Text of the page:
As Cleanup Dispute Looms, Peabody-Linked Group Pushes Navajo Nation to Buy West's Largest Coal Plant

Read time: 12 mins
Navajo Generating Station coal power plant in Arizona

In September 2018, two prospective buyers announced they were dropping out of negotiations to purchase the Navajo Generating Station (NGS), the American West’s largest coal-fired power plant.

Avenue Capital Group and Middle River Power had sought to keep the aging coal plant in business, but “said they could not get anyone to commit to buying power from the plant, delaying the start of an environmental review,” the Associated Press reported. The plant, located in northern Arizona near the Utah border, is currently scheduled to shut down in December, after its current owners concluded in 2017 that its power was too costly to be competitive.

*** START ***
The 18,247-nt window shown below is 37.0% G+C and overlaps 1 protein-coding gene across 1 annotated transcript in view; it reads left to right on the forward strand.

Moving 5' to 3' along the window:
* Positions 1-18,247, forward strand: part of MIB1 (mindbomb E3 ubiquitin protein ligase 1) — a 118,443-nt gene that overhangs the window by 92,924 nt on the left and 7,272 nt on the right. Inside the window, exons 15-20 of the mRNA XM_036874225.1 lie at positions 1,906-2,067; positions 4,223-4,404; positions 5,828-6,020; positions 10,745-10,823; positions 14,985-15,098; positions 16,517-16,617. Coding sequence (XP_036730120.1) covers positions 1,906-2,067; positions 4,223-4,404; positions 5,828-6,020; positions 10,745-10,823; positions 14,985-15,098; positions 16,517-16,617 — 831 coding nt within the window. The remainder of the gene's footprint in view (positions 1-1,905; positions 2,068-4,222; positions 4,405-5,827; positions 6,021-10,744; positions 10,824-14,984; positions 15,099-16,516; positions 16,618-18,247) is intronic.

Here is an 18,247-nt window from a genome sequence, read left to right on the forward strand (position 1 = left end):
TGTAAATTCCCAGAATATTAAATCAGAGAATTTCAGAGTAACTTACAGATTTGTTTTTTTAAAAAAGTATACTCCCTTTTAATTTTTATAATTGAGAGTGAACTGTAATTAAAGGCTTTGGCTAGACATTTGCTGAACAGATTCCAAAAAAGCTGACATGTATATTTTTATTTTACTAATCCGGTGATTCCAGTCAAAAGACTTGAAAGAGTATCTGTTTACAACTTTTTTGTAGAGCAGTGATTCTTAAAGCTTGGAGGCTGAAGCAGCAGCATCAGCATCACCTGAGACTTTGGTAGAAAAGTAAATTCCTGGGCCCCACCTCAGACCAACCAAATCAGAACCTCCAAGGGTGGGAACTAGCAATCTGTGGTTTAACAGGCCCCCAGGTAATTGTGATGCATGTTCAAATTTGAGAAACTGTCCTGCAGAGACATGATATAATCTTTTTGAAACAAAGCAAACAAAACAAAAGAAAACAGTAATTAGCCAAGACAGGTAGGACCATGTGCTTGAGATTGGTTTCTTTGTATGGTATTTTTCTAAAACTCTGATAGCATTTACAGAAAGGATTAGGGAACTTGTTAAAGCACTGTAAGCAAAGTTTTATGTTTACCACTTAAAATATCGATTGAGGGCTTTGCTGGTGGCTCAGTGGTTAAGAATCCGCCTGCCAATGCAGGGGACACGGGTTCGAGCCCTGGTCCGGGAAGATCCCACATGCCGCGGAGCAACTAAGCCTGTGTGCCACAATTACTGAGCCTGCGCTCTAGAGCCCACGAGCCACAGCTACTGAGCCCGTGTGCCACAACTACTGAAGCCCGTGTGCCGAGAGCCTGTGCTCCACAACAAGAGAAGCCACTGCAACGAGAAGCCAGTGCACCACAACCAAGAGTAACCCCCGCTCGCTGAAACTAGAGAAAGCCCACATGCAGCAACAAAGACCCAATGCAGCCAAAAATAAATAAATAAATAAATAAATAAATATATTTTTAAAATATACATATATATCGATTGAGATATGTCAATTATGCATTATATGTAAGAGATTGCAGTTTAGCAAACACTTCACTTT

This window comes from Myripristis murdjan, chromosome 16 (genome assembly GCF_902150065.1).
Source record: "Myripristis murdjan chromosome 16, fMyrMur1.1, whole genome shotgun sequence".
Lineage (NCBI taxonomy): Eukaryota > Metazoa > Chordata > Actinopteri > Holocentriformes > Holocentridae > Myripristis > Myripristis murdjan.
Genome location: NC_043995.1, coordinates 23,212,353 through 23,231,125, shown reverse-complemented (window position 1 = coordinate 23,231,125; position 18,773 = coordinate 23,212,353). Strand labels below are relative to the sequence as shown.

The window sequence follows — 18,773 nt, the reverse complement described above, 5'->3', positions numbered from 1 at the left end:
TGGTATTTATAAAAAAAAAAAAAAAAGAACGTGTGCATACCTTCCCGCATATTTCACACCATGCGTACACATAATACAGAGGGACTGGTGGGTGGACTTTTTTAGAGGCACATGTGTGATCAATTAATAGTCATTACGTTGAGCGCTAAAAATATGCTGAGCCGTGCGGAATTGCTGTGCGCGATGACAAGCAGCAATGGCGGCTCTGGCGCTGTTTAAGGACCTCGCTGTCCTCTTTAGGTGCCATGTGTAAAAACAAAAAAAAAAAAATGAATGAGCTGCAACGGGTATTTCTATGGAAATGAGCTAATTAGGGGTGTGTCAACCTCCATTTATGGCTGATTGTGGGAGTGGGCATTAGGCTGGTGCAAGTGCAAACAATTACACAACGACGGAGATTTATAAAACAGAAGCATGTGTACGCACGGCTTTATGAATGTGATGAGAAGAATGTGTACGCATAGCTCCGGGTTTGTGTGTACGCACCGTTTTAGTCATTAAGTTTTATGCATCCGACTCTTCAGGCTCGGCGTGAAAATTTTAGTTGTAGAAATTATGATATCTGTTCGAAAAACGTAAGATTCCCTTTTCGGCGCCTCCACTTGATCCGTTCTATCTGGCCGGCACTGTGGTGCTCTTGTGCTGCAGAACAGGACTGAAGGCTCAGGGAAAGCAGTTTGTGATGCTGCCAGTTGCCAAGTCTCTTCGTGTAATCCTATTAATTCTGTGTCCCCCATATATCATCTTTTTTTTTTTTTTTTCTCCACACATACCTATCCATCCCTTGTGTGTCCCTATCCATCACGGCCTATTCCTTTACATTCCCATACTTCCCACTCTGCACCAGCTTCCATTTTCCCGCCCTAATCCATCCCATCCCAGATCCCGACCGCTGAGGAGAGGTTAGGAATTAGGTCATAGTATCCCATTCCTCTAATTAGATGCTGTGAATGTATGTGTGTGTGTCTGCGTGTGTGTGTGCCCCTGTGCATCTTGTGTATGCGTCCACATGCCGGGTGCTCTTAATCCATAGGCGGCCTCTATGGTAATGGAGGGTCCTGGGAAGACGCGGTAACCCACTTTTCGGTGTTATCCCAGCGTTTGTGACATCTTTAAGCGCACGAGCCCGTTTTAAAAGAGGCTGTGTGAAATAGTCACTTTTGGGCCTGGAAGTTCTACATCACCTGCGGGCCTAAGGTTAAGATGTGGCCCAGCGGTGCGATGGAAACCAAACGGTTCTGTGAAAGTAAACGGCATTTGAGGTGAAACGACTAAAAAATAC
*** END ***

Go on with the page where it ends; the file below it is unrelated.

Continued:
The two firms had progressed further in talks with the coal power plant’s owners than any of the 15 others identified as potential buyers by a consulting firm hired by Peabody Energy, which for decades has mined the coal burned at the plant.

A think tank that’s been backed by Peabody Energy is pushing the sale of the ailing plant and coal mine — and is now finding an audience in the Navajo Nation with the help of a Heartland Institute policy advisor.

Court Throws out Energy Transfer’s ‘Racketeering’ Claims Against Dakota Access Pipeline Opponents

Read time: 4 mins
Dakota Access pipeline protest in Philadelphia

A North Dakota federal judge dismissed Energy Transfer’s racketeering lawsuit against Greenpeace and all its co-defendants in a sharply worded ruling issued today, finding that the pipeline builder’s allegations fell “far short of what is necessary to establish a [racketeering] claim.”